Special measures

Some sites or species are so specific that they require rather original management measures. Mostly, these measures complement mowing, shrub removal, and grazing. Alternatively, they are part of forest and endangered species management activities. In the České středohoří, the following special measures were applied in the past or are applied at present. The introduction of other measures is being considered.

Building reptile shelters has been taking place in the České středohoří for several years and has proven to have a positive impact on local reptile and amphibian populations. A habitat pile is an artificially built hideaway that serves not only as a shelter from predators, but primarily as a wintering ground for reptiles and amphibians. A habitat pile is built by creating a hollow in the ground and covering it with natural materials such as dry branches, straw, stones, and soil. Thanks to natural insulation, the centre of the habitat pile does not freeze in winter, allowing these animals to successfully survive the winter.

The LIFE České středohoří project includes the protection and support of the target species of green lizard; it inhabited reptile shelters built in the past in its natural habitats. Therefore, the LIFE team continues to build them. This is connected with an awareness-raising campaign. Not only does ignorance endanger the efforts of conservationists, but above all the animals living in reptile shelters. Uninformed people often consider reptile shelters as compost, wood storage or, in worse cases, waste bins and fireplaces.

Controlled burning is an ancient method used by humans to manage the land. At first, people burned whole forests to make fields, meadows, and pastures in their place. Subsequently, fire was used with caution to maintain farmland and forest-free areas. As today, fire has cheaply and easily increased the value of large areas.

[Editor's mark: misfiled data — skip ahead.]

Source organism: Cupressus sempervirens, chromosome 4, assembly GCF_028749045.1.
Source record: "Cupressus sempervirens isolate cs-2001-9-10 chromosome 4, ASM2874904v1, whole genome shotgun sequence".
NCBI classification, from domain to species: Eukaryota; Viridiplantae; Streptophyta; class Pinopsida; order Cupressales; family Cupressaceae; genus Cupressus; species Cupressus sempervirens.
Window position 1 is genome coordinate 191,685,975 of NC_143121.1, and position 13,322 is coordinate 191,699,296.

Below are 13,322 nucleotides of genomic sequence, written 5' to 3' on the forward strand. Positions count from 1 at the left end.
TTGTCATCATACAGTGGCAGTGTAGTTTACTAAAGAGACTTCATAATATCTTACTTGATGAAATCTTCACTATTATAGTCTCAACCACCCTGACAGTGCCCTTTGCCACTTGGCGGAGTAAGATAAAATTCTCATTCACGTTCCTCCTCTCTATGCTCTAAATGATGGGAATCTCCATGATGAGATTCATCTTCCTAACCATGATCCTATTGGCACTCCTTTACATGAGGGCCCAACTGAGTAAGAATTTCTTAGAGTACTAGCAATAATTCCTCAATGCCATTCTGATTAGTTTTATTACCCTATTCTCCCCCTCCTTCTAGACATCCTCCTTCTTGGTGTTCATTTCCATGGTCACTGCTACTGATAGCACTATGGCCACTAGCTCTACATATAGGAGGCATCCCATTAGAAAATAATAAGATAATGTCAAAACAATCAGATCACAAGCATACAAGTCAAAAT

Burns were most often done in winter, in some places during the autumn or early spring. However, it was always regularly within specific time ranges. Fire effectively removed old grass and helped to destroy self-seeding woody plants. Burning old grass stripped the soil and the ash subsequently supplied nutrients to it. All this had a positive impact on the support of plant and animal species.

In the České středohoří, regular burns had a positive impact on steppe sites and other thermophilous habitats. Burns were gradually abandoned, largely due to a change in landscape management, but partly also due to incorrectly set nature conservation parameters. Some people came to believe that burns devastate the insect kingdom.
Not long ago, controlled burning was successfully applied to support the eastern pasqueflower population at the Holý vrch site. Unfortunately, even carefully controlled burn is legally problematic. Moreover, especially in dry periods there is a huge risk of fires. The overall neglect of sites also further complicates the application of this traditional method. The previously maintained areas never formed a very thick layer of old grass. Fire burned the area quickly and did not reach high temperatures. Today, in many places the old grass is so abundant that its ignition would lead to the formation of a regular fire burning slowly and at a much higher temperature. This could really threaten everything living on the site. In addition, some experts point out that controlled burning sometimes inappropriately supports competitively stronger species, which is undesirable. Currently, digging up the old grass is more appropriate in every way. In the future, controlled burning may be applied again when it is clear that its effects are positive.